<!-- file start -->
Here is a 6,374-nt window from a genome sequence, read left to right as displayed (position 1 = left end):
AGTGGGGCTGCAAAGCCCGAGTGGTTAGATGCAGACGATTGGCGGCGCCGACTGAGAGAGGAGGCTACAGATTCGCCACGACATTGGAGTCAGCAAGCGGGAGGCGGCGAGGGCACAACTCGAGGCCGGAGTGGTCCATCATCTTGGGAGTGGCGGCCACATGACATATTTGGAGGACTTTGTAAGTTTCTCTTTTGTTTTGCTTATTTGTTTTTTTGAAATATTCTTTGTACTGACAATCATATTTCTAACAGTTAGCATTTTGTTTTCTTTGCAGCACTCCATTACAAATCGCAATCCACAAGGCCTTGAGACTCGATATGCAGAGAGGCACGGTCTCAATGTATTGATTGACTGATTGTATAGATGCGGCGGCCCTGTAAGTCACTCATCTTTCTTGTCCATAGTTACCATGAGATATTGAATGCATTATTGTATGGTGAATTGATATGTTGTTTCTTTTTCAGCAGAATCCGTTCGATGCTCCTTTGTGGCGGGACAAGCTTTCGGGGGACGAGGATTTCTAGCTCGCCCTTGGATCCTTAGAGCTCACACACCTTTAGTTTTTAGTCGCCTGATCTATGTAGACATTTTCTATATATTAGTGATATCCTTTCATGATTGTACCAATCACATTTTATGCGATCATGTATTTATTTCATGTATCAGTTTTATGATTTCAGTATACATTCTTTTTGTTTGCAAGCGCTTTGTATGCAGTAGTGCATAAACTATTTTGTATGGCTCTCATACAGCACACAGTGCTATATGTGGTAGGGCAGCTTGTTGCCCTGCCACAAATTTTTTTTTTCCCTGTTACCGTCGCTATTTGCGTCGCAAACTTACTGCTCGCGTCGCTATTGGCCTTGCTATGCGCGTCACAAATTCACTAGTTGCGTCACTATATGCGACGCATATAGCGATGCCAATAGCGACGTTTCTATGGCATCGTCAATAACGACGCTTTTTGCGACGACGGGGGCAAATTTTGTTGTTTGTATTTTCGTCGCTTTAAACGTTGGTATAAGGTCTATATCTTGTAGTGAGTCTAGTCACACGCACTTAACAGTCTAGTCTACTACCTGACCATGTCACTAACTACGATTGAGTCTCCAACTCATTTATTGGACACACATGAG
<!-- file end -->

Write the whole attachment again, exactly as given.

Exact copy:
Here is a 6,374-nt window from a genome sequence, read left to right as displayed (position 1 = left end):
AGTGGGGCTGCAAAGCCCGAGTGGTTAGATGCAGACGATTGGCGGCGCCGACTGAGAGAGGAGGCTACAGATTCGCCACGACATTGGAGTCAGCAAGCGGGAGGCGGCGAGGGCACAACTCGAGGCCGGAGTGGTCCATCATCTTGGGAGTGGCGGCCACATGACATATTTGGAGGACTTTGTAAGTTTCTCTTTTGTTTTGCTTATTTGTTTTTTTGAAATATTCTTTGTACTGACAATCATATTTCTAACAGTTAGCATTTTGTTTTCTTTGCAGCACTCCATTACAAATCGCAATCCACAAGGCCTTGAGACTCGATATGCAGAGAGGCACGGTCTCAATGTATTGATTGACTGATTGTATAGATGCGGCGGCCCTGTAAGTCACTCATCTTTCTTGTCCATAGTTACCATGAGATATTGAATGCATTATTGTATGGTGAATTGATATGTTGTTTCTTTTTCAGCAGAATCCGTTCGATGCTCCTTTGTGGCGGGACAAGCTTTCGGGGGACGAGGATTTCTAGCTCGCCCTTGGATCCTTAGAGCTCACACACCTTTAGTTTTTAGTCGCCTGATCTATGTAGACATTTTCTATATATTAGTGATATCCTTTCATGATTGTACCAATCACATTTTATGCGATCATGTATTTATTTCATGTATCAGTTTTATGATTTCAGTATACATTCTTTTTGTTTGCAAGCGCTTTGTATGCAGTAGTGCATAAACTATTTTGTATGGCTCTCATACAGCACACAGTGCTATATGTGGTAGGGCAGCTTGTTGCCCTGCCACAAATTTTTTTTTTCCCTGTTACCGTCGCTATTTGCGTCGCAAACTTACTGCTCGCGTCGCTATTGGCCTTGCTATGCGCGTCACAAATTCACTAGTTGCGTCACTATATGCGACGCATATAGCGATGCCAATAGCGACGTTTCTATGGCATCGTCAATAACGACGCTTTTTGCGACGACGGGGGCAAATTTTGTTGTTTGTATTTTCGTCGCTTTAAACGTTGGTATAAGGTCTATATCTTGTAGTGAGTCTAGTCACACGCACTTAACAGTCTAGTCTACTACCTGACCATGTCACTAACTACGATTGAGTCTCCAACTCATTTATTGGACACACATGAG